BEREA: Browns fans were in a collective outrage.
The second day of the NFL Draft came and went Friday, and still the Browns’ brain trust showed little intention of matching its fan base’s burning desire to bring a receiver into the fold during the second and third rounds.
Throughout Friday evening and into early Saturday morning, local radio lines were jammed with frustrated and angry season-ticket holders bemoaning the absence of a legitimate receiver to work with new first-round acquisition Brandon Weeden at quarterback.
But come the fourth round Saturday, the Browns finally addressed the perceived area of need — much to the relief of their fans — by selecting University of Miami receiver Travis Benjamin with their first pick (100th overall) of the day.
While Benjamin’s name might not jump right out to some of the nondraftniks, the 5-foot-10, 175-pounder’s speed soon will.
In fact, Ohio State fans might recall that in 2010, it was the then-junior Benjamin who zipped by the Buckeyes’ special teams unit in what must have felt like a vapor trail en route to a 79-yard punt return.
“I know my speed and agility will help me get open on a defender,” said the Florida native, who tied for the second-fastest NFL Combine time in the 40-yard dash (4.36). “I’m so quick and elusive, I can run past any defender on the field.”
Benjamin, whose nickname is aptly “The Belle Glade Blur,” said his best 40 time is 4.26, which he clocked the summer before his junior season.
“We picked Travis because he’s an explosive guy,” Browns coach Pat Shurmur said. “He can really run. And when he gets downfield, he can really track the ball.”
Last season, Benjamin started nine games, hauling in 41 passes for 743 yards and three touchdowns to become one of just six players in Miami history to rack up more than 2,000 career receiving yards. He also finished with the third most all-purpose yards (3,874).
Fourteen receivers had come off the draft board before the Browns finally tabbed the diminutive Benjamin, who quickly admitted he was a bit surprised by receiving the Browns’ call.
“They were talking to me a lot during the process, but I didn’t think it would be this early,” he admitted.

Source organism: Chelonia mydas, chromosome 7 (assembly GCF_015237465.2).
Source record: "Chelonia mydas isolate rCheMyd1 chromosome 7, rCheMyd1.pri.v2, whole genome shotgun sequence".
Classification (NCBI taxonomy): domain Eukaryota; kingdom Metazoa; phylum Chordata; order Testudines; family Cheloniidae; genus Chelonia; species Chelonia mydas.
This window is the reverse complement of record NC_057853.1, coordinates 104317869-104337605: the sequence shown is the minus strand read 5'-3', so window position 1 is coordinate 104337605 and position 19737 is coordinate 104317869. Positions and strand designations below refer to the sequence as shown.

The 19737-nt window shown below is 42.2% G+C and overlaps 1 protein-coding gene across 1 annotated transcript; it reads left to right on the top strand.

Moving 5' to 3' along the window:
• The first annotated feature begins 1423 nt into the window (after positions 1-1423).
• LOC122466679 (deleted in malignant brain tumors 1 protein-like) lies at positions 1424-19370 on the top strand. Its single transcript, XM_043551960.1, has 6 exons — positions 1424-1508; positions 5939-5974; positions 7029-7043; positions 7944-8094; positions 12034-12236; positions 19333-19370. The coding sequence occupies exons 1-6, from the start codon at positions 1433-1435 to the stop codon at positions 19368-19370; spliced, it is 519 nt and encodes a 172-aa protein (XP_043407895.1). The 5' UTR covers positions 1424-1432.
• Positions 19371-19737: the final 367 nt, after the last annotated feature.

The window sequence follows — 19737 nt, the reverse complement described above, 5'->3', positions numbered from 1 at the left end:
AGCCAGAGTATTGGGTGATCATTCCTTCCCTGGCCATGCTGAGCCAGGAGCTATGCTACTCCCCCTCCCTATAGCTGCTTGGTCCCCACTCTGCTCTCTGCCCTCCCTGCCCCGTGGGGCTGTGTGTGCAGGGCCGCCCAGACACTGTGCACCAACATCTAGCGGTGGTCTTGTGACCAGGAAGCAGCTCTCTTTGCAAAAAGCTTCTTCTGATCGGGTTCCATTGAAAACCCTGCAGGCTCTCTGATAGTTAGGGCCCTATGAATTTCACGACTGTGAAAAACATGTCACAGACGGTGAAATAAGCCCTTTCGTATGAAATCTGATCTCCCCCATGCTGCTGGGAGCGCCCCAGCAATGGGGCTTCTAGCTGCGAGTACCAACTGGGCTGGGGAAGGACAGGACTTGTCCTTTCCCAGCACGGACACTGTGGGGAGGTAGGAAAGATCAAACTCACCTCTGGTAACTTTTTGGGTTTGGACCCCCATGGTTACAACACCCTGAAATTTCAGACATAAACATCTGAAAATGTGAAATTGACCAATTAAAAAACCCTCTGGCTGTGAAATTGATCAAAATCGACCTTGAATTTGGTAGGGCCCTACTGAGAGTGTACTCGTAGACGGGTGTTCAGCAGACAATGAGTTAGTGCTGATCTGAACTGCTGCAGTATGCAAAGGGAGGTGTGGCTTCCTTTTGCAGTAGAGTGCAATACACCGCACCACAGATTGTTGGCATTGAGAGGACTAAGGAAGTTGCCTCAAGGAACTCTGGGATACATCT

But since it was, Benjamin was confident his stature would not prove to be an issue at the next level.
“Week in and week out [at Miami] we played top competition every week in the ACC, SEC and all around,” he said. “I am used to getting hit.”
In a pre-draft conference call, veteran draft guru Mel Kiper Jr. said this about Benjamin: “He’s a flier, a great athlete who’s tremendously fast. And when you think about what he can do in the return game, [he can contribute early].”
That’s a good thing, considering the Browns can use Benjamin’s speed in more than one area.
While Shurmur said the plan is to throw Benjamin right into the receiver mix to compete early, there’s always a place for such speedy guys on special teams.
During the three-day draft, Shurmur, General Manager Tom Heckert and President Mike Holmgren all said they don’t believe the Browns’ current receiving corps is in much need of an upgrade.
“No one’s in a panic about how the draft went as far as receivers,” Holmgren said. “We will not drop the ball [the Browns led the league in dropped passes] like last year.”
That’s why Heckert didn’t put a premium on the receiver position in the early rounds, believing the presence of the strong-armed and accurate Weeden will help the group that’s already in the locker room mature.
Either way, Benjamin knows his elite speed will help him find a home on the team’s roster somewhere.
“Kick returner, punt returner, anything they need me to do, I’ll do it,” he said.